Summer running can be heavenly—the sun kisses your shoulders as visions of post-run margaritas dance in your head. Plus, there’s something about ending a run covered in sweat that feels just a little more…hard-core. But if you’re not careful, all that heat, humidity and salt can also wreak havoc and cause skin problems. Here’s how you can protect yourself from some common summer skin issues, without sacrificing any of your time on the trails.
Skin Problems: Sunburn
Solution: Focus on prevention—SPF is your friend.
We know you’ve heard it a million times, but it’s important enough to repeat: Sunscreen is non-negotiable for runners, even on a cloudy day. “When you’re going to be perspiring, the key is to get a water-resistant formula that will stand up to your workout,” says Dr. Noelle Sherber, a Washington, D.C.–based dermatologist.
At the minimum, you need a 30 SPF rating, and a “broad-spectrum” designation on the package, which means that it protects against both UVA and UVB rays. Sherber also looks for a combination of mineral and chemical filters, which tend to be most reliable in terms of protection, in products such as Soleil Toujours Mineral Based Sunscreen Continuous Mist ($36, soleiltoujours.com). If you’re out for a long run, chances are that you’ll need to reapply. Most sunscreen packages will give you an estimate (e.g., 80 minutes, though two hours should be the max). Pro tip from Sherber: Set an alarm on your phone to make sure you remember when you need to re-up.
Skin Problems: Blisters
Solution: Start protecting—and stop popping.
Nothing can turn a good run into a disaster like the biting pain of a sore spot on your foot, and blisters are particularly common in hot weather. According to Dr. Brian Adams, a sports dermatologist at the University of Cincinnati, the “perfect recipe for a blister is heat, moisture and friction between the skin and a fixed object.”
To prevent blisters, wear moisture-wicking socks, which provide a barrier against friction and keep the skin cool and dry—we particularly love Injinji Run Lightweight No- Show ($12, injinji.com), which isolate every toe for maximum rub-control. For additional protection, use a gel stick like Chamois Butt’r GoStick ($15, chamoisbuttr.com).
If a blister does form, resist the urge to pop it, which can create an infection. Instead, Sherber says to cover the area with a gel pad, such as Band-Aid Advanced Healing Blister Pads ($5 for six, drugstore.com). “Try not to wear the same shoes once you have a blister,” Sherber says. “The sustained friction will perpetuate the blister and slow healing.”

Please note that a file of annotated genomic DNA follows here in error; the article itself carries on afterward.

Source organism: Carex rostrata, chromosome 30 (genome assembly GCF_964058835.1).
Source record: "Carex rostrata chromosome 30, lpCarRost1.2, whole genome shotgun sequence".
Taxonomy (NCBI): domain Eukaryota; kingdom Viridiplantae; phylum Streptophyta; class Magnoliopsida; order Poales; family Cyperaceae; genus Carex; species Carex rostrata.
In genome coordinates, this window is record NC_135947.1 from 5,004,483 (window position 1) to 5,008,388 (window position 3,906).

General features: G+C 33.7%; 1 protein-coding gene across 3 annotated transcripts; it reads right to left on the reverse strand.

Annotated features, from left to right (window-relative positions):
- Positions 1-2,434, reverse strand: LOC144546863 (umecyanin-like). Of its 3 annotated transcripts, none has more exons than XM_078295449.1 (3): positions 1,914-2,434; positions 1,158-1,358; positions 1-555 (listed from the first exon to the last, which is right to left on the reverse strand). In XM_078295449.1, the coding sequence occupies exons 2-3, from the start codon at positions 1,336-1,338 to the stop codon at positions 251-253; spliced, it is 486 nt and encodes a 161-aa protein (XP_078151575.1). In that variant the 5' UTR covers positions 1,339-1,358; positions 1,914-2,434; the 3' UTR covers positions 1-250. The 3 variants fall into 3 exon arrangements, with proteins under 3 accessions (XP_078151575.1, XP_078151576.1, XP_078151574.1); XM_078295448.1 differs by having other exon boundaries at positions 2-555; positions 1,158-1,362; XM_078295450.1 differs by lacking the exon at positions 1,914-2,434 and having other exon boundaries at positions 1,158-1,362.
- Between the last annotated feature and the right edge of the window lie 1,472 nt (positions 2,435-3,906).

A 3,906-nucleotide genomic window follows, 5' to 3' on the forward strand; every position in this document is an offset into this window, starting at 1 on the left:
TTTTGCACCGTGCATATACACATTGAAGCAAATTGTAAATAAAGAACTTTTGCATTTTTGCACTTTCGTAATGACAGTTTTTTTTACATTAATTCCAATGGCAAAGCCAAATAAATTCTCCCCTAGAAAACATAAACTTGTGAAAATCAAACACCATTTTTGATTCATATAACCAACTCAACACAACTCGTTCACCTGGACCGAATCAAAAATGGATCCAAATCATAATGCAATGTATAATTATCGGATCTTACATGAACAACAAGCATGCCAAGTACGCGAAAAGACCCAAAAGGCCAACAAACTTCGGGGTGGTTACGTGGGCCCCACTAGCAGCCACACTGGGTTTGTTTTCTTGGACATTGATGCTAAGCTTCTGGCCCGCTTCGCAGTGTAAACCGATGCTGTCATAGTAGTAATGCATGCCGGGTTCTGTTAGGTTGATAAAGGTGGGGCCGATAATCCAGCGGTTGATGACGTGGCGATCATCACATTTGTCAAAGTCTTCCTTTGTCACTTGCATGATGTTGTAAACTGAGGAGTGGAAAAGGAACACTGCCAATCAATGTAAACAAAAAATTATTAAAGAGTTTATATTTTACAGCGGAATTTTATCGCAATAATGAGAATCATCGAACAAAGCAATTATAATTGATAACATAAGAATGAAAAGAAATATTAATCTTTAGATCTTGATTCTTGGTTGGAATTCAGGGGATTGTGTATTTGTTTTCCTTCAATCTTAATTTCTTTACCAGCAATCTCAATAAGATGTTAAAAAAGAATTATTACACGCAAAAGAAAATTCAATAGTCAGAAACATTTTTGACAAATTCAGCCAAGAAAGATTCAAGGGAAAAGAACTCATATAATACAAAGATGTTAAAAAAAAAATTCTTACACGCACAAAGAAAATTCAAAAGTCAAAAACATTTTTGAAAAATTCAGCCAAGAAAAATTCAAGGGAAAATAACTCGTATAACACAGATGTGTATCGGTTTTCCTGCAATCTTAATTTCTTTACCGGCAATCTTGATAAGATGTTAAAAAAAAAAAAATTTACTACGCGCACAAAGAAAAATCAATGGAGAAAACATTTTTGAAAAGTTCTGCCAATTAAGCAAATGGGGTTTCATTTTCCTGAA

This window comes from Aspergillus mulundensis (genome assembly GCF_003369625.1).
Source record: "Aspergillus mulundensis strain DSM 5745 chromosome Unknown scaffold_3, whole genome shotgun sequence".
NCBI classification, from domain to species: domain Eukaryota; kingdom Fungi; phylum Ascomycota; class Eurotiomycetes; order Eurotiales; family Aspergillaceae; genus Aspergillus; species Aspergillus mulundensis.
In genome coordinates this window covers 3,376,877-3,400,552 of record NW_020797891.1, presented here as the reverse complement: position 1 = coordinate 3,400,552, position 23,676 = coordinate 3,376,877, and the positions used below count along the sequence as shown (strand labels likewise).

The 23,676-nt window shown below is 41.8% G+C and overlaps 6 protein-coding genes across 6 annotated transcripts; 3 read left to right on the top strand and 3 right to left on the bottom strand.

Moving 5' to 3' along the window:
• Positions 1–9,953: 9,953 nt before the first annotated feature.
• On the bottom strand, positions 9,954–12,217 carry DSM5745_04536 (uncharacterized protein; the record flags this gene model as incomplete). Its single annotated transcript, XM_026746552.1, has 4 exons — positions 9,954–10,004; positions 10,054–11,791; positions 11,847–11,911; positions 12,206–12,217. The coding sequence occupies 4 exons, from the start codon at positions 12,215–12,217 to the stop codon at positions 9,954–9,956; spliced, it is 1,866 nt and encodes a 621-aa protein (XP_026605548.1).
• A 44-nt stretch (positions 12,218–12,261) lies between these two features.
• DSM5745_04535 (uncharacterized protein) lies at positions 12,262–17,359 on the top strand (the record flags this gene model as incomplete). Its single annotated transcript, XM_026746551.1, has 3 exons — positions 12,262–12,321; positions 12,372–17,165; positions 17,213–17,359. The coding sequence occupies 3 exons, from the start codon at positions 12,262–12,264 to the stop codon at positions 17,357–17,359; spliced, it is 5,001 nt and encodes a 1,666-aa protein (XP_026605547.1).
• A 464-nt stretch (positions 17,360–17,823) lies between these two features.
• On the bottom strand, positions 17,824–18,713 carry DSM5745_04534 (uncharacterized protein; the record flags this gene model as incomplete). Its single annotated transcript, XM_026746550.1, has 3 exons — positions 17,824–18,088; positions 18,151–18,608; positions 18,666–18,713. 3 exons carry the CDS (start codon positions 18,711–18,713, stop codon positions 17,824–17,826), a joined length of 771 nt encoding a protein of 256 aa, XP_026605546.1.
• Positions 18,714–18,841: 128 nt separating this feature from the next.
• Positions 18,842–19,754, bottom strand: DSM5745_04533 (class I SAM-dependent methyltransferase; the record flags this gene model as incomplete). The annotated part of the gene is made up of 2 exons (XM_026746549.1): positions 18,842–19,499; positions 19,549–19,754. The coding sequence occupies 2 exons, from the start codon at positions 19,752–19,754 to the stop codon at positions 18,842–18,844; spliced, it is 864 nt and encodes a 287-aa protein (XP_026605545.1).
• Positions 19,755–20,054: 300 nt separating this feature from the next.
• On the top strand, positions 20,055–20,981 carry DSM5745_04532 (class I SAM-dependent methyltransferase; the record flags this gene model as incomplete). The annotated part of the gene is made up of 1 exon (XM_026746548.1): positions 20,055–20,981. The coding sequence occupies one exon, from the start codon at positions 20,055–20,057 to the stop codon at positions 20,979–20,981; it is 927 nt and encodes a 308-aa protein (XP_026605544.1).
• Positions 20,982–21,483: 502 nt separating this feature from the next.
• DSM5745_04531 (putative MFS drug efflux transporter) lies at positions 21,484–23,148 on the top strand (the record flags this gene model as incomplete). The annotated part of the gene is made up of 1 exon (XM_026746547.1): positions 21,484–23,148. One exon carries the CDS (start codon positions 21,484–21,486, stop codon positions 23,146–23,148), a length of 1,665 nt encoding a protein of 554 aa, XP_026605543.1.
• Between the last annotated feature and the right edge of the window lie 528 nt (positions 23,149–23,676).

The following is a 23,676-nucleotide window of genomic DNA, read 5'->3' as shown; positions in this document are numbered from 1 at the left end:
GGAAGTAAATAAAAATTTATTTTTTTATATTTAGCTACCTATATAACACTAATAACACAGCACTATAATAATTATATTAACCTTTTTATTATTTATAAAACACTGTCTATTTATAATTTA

Skin Problems: Chafing
Solution: Baby your skin—literally.
You’ve just gotten back from a long, hot run, and nothing sounds better than a cool shower. Then the water hits and—surprise!—all of a sudden you’re a stinging mess.
Like blisters, chafing is the result of skin friction, which worsens the more you sweat.
To keep from rubbing yourself raw, invest in an anti-chafing stick or cream, like Bag Balm Ointment ($10 for 8 oz., amazon.com), and apply early and often. Make sure to hit both spots where the skin rubs against itself (thighs) and where it rubs against clothing (under your sports bra, around the armholes of your shirt and at the waistband of your shorts or leggings).
If you do end up with some soreness, Dr. Barry Goldman, a New York dermatologist and marathon runner, suggests treating with an over-the-counter vitamin A and D cream—otherwise known as diaper-rash ointment.
Skin Problems: Acne
Solution: Avoid stale sweat and fabric softener.
It sometimes seems like summer runs are served with a side of breakouts. But while the sweat may be unavoidable, Sherber says, the clogged pores don’t have to be.
When you get back from your run, wash your face immediately to remove any bacteria. “Kaolin clay and salicylic acid are ingredients that can get into pores and wick out the combination of oil, perspiration, grime and sunscreen that can accumulate while running,” Sherber says. She recommends Natura Bisse Stabilizing Cleansing Mask ($51, naturabisse.com) as a gym-bag essential.
Acne can also pop up on the back, shoulders, chest and butt. To combat it, wear moisture-wicking clothing during your run and resist the temptation to lounge around afterward in your sweaty clothes—throw them in the washer and yourself in the shower immediately. Sherber also recommends avoiding dryer sheets and fabric softeners on sports bras in particular. “They leave a film on the fabric that can get into your pores when you sweat.”
Skin Problems: Cellulite
Solution: Seek UV protection.
It’s one of life’s great injustices: Running increases muscle tone, but exercising in the sun can have a less-than-awesome effect on your lean, mean summer bod. “UV light generates free radicals that break down collagen and can thin the skin and decrease its firmness, which can exacerbate the tendency to develop cellulite,” Sherber says. To combat this, she advises runners to look for UV-rated clothing and up their sunscreen game.